Puerto Rico will write a new chapter in its history today. In this new chapter, voters as well as government and political institutions will show how strong or weak the electoral system that supports our governance is.
By participating in these primary elections -and with the strength of their votes- New Progressive Party and Popular Democratic Party voters who could not do so on the date set by law last Sunday will exercise their political power today. With their vote, they will seek to reaffirm a system of government that recognizes the right of citizens to decide who should represent them in public administration, which includes protecting our rights and the sound administration of public resources.
Today, the electoral system has to prove that it is up to this event of significant importance for our people.
Exercising the citizen power of the vote is a duty and a responsibility that entails respecting each vote and the results, based on the principle that honors the will of the majority.
Voting is so important that it is recognized in the Universal Declaration of Human Rights, which in its Article 21 states: 1) Everyone has the right to take part in the government of his country, directly or through freely chosen representatives. 2) Everyone has the right to equal access to public service in his country. 3) The will of the people shall be the basis of the authority of government; this will shall be expressed in periodic and genuine elections which shall be by universal and equal suffrage and shall be held by secret vote or by equivalent free voting procedures.
In today´s extraordinary event, electors will cast a vote of confidence, not only in those they prefer to represent their party on the November 3 general elections but in the integrity of the electoral system itself despite the deficiencies that led to suspending the process last Sunday.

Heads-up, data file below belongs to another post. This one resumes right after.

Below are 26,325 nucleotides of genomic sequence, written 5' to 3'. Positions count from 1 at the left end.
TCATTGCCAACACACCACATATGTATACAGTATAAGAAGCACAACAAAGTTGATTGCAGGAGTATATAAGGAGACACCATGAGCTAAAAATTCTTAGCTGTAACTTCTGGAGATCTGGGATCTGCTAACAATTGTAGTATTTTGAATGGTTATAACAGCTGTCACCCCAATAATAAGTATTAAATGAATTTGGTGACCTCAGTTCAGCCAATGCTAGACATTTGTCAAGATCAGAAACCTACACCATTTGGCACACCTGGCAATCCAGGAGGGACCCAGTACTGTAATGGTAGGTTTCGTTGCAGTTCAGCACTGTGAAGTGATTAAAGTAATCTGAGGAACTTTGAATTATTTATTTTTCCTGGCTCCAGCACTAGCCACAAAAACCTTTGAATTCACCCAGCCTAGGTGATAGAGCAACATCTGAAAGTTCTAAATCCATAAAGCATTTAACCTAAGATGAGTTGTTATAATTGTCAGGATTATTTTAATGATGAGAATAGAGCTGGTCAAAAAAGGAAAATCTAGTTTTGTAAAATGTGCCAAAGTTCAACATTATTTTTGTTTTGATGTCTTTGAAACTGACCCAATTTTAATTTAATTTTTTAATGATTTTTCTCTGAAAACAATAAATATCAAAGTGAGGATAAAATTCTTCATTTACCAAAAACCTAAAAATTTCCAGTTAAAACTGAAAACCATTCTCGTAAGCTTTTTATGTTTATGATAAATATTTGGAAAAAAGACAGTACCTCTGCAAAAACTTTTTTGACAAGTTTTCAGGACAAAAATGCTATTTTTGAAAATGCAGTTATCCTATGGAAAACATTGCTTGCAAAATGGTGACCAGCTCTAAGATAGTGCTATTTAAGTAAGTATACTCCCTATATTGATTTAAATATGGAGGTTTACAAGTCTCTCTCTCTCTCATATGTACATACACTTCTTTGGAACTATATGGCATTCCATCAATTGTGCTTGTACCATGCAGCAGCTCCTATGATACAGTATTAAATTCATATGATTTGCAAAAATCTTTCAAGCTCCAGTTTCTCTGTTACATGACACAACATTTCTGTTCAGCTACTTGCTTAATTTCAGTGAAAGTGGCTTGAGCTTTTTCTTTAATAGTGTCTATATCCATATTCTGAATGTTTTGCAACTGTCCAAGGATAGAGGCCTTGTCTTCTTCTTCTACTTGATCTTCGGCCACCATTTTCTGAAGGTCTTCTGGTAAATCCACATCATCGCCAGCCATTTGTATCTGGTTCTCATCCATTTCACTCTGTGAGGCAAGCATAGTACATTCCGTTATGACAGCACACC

Those women and men who will serve at the voting centers today must custody the sacred integrity and confidentiality of each vote. They are the custodians of our democracy and the institutional stability of Puerto Rico. We trust that, as they have done in the past, they will remain strict in counting each vote to honor the voters' decisions.
Today, and as the conclusion of a flawed and painful process, political parties, particularly those participating in the primary election, must reflect on how far they have moved away from their responsibility to protect the principles and structures that are called upon to support Puerto Rican democracy. Protecting the vote is at the heart of that mission.
That analysis also falls to the State Elections Commission, and to those who passed legislation and gave way to the new legal framework that undermined a voting system that until last Sunday's primary had been a global model.
While it is true that democracy in Puerto Rico is imperfect, it is no less true that our society enjoys broad freedoms and rights that we are all called upon to protect.
It is essential to dispel the shadows that electoral inefficiency and selfishness have cast over our voting system to overcome any suspicions in the face of the November 3 general elections.
We trust that today’s primary will stand out for a healthy spirit of peace and respect. As in other challenging circumstances that we have won pushing together, these elections call voters and electoral institutions to write a new chapter in our history that confirms the democratic vocation of Puerto Ricans.